Errors & Omissions (Information Technology)

The purpose of this policy is to protect professional people against legal liability to pay damage to a person who has sustained financial loss / damages arising from their own professional negligence or that of their employees in the conduct of the business
Quote on
Request

Characteristics of a Typical IT Contract

  • Build software according to an agreed specification.
  • Install and test it within a certain time.
  • Charge a fixed price for the work.
  • Not to use code that infringes someone else’s copyright.
  • Not to disclose any of the client’s confidential information. 
  • Provide documentation and training to client’s employees.
  • Maintenance over a period of time.
  • Provide upgrades.

Understanding an IT Risk

It is not...
  • Based on perfect industry data – e.g. satellite launch.
  • Based on virtually identical risks – e.g. life.
  • Based on large volumes of risks to create virtually flawless rating – e.g. motor.
It is…
  • An emerging class with limited loss histories fragmented across many insurers.
  • Highly diverse in the nature of the risks as no two businesses are the same.
  • Highly subjective, with different underwriters taking a different interpretation on the same risk.

Features of a typical failed IT Contract

  • The problem Begins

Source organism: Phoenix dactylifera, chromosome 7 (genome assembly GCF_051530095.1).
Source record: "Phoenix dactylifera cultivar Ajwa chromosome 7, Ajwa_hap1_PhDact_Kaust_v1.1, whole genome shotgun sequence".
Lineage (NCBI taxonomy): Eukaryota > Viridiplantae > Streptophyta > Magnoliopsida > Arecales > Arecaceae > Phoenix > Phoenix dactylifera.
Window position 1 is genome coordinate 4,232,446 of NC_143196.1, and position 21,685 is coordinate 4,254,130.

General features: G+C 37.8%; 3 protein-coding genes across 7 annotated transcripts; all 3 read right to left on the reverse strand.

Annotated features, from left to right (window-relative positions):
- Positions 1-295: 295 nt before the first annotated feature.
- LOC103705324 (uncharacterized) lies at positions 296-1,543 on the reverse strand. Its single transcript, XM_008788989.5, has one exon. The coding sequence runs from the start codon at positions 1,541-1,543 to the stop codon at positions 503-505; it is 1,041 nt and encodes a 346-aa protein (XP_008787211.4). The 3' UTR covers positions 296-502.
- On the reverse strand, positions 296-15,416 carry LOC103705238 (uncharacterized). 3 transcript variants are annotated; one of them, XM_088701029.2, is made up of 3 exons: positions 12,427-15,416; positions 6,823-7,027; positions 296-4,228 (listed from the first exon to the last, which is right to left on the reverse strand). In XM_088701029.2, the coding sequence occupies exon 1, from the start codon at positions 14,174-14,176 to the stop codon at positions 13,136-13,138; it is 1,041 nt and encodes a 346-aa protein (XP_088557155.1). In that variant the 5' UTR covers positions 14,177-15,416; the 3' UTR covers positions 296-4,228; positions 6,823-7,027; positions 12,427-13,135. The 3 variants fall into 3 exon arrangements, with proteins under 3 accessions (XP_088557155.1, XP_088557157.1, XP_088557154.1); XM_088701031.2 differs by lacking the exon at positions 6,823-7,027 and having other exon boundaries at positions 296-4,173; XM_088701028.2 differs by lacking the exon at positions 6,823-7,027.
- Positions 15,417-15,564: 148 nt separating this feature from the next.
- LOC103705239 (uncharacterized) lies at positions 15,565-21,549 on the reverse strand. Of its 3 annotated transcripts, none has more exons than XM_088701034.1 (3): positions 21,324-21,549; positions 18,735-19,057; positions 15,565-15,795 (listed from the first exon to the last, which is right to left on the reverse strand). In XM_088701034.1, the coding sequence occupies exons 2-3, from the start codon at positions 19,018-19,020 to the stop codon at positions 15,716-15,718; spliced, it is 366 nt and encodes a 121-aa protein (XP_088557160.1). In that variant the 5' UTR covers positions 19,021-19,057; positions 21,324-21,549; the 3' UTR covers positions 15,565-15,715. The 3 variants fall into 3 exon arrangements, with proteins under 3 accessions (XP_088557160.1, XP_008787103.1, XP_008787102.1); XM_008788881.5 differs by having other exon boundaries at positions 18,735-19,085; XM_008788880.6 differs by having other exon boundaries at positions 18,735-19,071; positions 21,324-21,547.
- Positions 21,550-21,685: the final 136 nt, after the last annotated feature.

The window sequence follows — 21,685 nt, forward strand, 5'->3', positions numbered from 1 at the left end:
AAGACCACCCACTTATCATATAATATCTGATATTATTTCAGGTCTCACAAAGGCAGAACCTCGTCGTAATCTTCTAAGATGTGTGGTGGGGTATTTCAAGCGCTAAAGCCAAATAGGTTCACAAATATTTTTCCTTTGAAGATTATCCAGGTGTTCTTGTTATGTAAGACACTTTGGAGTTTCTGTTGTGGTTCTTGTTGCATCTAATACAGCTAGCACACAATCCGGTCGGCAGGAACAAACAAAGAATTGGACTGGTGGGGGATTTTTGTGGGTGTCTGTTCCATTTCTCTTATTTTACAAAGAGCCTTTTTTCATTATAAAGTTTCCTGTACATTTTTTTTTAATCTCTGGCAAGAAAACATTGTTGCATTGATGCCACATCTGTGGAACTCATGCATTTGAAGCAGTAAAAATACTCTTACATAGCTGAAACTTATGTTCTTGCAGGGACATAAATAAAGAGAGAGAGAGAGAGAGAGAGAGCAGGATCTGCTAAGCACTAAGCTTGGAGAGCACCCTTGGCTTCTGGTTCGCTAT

The client says it wants a system and imagines a luxury product. The client’s requirements are poorly documented. The supplier’s glossy brochure is written in general “sales” language and promises a high quality product and service.

  • The typical response
The supplier hears the word “system” and imagines a simple solution, still good quality but much smaller and a lower specification than the client believes it is getting.

  • The rush to get started
Both are keen to get started, so work starts before requirements are properly documented, or success criteria are agreed.

  • Overdue and still not working
A later release of the software still has some bugs in it.  Again this is nothing unusual, and is normally resolved. However, the customer’s confidence in the supplier falls even further and their patience runs out.

  • The resulting delay
One year on and the poor requirements gathering at the start is causing progress to slow while some of the detail is worked out. The parties now start to argue about what was included in the original quote. Supplier wants more money to deliver the luxury model the client thought he was getting.

  • The loss of confidence
Customer begins to lose faith in the supplier because it truly believes it was clear at the start that the car should be a luxury model.

  • The unhappy compromise
They reach a compromise but the customer is now annoyed and the supplier is worried about the profit it will eventually make.

  • The “Buggy” first release
Tests on the first release of the software indicate a large number of bugs. Confidence plummets among the customer’s staff. Yet this is not so unusual. It is how the bugs are fixed that determines whether a claim will be made or not. A further long delay follows in which fixes are made to the software. The supplier is under immense pressure to fix quickly and at minimal cost to keep the client happy and maintain his profit margin.

  • The dying plea
Supplier asks for more money to complete the project. This time the customer refuses. Customer then terminates the project and claims damages for breach of contract. The alternative is that the client accepts the software late and deliberately fails to pay one or more invoices as compensation for the delay.

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